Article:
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Power requirements are so non-linear, and battery life and range increases so much at lower speeds, I don't see hull speed as being my normal cruising speed.

I'd want enough power to achieve hull speed against chop or a head wind, in case of emergency, but I can't see myself carrying enough battery to do it very long.

The math predicts a smooth curve - lower power means lower speed and longer range. But it's almost certain that there will be certain power levels that are more efficient.

I don't, though, think that anyone could predict where they will be. I'll need to experiment.
The variability in propeller performance and battery performance is why I recommend choosing a single operating speed. That is a flat water, light wind speed. I suggest using something near hull speed so that the drive can then cope with wind and waves etc. without the hull coming to a stop.

My experience building electric drives is not great but two things were learnt. Firstly a propeller spinning at a chosen rpm provides a constant thrust. How that translates to boat speed depends on everything from how clean the prop and hull are to headwinds and waves. Secondly motors are most efficient operating at full design speed. Following that principle, slowing the motor down means the motor can run for longer on a battery but it is not likely to travel further. (That assumes all speeds are within the power curve of the propeller.) This issue is confused by the characteristics of batteries. The amps/hrs available from a battery and how that changes with state of charge is probably more significant than motor efficiency. Lithium batteries are more predictable than lead acid.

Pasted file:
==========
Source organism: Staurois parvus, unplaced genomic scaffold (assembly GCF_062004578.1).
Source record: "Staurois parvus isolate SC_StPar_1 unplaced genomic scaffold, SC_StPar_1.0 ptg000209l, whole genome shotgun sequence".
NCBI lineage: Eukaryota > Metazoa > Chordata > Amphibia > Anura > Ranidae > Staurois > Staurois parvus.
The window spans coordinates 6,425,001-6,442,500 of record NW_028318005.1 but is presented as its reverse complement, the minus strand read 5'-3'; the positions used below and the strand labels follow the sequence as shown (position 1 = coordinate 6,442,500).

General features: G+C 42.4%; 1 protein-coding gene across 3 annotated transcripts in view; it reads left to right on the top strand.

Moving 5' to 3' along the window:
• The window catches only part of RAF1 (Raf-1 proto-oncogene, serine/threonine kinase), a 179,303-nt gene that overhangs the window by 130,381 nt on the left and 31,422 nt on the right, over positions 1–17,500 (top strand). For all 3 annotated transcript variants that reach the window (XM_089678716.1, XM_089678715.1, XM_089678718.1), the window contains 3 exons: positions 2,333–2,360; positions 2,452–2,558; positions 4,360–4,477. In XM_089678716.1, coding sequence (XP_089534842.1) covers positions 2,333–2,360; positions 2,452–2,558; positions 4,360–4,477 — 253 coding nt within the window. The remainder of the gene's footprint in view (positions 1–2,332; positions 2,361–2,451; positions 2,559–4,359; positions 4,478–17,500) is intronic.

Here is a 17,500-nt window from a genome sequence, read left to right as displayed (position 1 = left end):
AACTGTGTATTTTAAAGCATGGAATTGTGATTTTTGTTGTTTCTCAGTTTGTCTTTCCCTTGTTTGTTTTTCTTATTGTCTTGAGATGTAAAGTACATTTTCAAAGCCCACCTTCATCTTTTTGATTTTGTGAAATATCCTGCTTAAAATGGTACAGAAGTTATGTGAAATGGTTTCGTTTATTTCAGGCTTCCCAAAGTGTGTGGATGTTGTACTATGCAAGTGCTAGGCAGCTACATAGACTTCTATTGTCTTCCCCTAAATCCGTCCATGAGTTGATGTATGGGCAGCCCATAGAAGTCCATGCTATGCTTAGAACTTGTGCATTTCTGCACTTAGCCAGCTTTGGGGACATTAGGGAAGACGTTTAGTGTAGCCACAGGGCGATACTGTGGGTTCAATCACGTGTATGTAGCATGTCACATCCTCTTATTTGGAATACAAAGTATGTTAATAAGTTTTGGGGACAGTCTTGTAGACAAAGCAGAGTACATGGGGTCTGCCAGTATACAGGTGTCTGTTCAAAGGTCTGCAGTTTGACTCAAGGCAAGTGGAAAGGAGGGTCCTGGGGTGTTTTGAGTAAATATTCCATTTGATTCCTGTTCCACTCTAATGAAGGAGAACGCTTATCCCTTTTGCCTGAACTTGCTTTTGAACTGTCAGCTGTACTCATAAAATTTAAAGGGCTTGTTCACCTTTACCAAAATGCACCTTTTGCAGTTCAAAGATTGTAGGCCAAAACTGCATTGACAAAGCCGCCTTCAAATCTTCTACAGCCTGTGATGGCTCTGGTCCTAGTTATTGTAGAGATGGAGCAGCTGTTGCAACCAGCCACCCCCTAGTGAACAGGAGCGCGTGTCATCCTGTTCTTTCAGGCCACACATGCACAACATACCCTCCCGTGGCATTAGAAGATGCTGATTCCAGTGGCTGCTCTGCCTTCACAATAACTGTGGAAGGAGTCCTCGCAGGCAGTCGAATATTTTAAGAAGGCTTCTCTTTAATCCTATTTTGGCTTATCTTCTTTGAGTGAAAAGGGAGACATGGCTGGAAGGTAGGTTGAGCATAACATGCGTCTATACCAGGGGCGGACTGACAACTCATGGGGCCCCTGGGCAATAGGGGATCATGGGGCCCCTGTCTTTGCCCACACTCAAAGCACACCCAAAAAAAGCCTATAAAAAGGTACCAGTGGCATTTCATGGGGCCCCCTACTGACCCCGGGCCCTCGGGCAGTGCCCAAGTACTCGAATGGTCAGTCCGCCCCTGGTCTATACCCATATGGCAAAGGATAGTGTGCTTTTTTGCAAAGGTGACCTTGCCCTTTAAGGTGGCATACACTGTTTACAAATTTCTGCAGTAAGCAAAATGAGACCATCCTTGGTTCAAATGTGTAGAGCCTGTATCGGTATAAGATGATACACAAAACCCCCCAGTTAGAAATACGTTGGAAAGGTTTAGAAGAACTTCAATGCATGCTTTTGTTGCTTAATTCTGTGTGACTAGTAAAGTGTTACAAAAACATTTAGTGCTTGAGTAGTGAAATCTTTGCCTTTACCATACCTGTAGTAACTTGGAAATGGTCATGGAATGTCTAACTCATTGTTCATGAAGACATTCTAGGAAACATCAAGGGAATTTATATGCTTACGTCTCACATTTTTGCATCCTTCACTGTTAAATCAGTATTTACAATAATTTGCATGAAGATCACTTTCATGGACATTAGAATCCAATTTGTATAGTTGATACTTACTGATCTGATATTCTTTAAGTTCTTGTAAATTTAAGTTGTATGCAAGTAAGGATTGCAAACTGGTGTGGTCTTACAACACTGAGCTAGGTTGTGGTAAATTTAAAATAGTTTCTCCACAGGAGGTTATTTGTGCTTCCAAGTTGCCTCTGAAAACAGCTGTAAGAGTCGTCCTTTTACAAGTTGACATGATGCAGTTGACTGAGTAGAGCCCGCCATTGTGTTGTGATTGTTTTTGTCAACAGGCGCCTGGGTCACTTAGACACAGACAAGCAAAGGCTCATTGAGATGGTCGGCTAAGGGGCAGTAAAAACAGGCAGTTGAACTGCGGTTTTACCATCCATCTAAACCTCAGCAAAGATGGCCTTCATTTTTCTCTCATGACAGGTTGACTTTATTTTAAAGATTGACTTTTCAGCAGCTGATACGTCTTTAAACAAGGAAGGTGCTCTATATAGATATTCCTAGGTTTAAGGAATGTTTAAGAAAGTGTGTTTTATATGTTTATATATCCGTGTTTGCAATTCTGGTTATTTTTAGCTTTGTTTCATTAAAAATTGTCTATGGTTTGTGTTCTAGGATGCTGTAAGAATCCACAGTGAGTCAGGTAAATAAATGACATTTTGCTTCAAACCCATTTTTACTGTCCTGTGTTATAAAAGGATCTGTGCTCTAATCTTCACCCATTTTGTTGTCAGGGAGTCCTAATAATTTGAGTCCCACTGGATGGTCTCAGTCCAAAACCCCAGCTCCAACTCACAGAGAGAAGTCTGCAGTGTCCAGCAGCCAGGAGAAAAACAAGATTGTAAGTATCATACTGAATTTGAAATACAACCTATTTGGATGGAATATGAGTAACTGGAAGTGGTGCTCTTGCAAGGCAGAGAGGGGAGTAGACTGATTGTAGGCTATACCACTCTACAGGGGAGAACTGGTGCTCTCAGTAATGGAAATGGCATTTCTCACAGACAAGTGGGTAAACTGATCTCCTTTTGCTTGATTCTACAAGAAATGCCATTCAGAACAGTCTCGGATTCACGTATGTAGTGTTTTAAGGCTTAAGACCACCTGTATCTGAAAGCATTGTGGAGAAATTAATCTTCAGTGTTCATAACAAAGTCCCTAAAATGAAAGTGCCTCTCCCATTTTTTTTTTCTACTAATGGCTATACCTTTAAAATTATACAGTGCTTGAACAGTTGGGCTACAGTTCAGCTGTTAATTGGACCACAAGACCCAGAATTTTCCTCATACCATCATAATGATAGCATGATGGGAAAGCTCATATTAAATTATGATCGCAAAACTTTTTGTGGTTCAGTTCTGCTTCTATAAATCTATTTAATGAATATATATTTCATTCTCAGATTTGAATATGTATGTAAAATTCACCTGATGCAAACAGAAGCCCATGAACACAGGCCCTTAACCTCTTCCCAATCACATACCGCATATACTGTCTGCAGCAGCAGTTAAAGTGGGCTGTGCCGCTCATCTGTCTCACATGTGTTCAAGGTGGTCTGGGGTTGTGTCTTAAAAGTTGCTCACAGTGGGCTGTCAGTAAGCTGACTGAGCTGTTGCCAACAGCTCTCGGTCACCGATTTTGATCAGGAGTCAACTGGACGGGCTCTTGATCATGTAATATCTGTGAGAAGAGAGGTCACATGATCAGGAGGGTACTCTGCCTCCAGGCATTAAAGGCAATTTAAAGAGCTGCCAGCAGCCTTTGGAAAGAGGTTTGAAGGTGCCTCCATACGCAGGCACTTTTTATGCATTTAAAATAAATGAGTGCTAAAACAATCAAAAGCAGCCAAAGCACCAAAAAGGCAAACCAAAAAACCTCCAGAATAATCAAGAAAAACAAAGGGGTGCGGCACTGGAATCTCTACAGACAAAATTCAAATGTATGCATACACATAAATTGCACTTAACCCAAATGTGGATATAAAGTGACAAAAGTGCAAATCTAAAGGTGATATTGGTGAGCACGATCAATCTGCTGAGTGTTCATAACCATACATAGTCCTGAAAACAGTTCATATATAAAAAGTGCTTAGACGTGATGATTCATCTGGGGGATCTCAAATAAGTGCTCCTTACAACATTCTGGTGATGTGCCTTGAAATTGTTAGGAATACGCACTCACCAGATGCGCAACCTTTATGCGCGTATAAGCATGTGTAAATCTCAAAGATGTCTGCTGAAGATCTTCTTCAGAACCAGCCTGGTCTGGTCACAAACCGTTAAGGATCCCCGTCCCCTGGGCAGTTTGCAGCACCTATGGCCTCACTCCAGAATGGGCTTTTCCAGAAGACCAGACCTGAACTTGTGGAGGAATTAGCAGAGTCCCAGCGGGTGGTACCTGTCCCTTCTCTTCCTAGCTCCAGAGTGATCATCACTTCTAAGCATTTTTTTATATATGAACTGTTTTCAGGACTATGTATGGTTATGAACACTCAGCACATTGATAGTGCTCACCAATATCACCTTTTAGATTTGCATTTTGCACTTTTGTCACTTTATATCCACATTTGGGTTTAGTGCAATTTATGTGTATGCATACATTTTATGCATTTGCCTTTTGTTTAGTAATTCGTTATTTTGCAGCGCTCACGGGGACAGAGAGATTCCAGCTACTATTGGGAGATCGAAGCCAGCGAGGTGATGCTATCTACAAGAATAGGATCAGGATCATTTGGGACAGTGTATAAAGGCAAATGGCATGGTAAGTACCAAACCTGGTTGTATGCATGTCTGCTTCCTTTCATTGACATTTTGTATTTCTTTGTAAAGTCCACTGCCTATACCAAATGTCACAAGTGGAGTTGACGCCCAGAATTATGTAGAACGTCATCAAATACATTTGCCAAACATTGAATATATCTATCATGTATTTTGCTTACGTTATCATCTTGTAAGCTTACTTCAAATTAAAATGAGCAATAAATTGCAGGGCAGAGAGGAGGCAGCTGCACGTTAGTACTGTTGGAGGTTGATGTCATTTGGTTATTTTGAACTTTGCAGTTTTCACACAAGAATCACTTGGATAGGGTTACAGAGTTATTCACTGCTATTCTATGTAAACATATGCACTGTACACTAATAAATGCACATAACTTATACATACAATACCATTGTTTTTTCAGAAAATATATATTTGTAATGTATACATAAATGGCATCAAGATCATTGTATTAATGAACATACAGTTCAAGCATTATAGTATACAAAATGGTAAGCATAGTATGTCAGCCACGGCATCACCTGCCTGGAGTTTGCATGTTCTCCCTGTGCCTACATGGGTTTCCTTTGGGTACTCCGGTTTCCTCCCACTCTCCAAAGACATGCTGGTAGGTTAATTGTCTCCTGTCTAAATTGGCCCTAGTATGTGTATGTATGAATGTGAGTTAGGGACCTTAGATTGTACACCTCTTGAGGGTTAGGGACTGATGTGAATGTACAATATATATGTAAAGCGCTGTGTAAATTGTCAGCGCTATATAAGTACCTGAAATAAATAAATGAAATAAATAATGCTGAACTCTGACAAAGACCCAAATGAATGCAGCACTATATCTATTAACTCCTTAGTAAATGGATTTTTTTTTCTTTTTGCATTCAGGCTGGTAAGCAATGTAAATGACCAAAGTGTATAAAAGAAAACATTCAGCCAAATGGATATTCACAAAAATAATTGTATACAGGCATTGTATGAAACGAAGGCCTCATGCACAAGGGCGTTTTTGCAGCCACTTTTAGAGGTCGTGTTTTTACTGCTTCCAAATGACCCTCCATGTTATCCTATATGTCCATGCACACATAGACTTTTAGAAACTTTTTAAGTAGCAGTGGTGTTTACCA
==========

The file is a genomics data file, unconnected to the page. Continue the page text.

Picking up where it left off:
What I found was that the problem got more and more complex as I was building. In the end I chose a propeller and a battery and built the drive to give approx 80% of hull speed for as long as possible. My customer then chose different batteries and messed up all my testing and planning.
 
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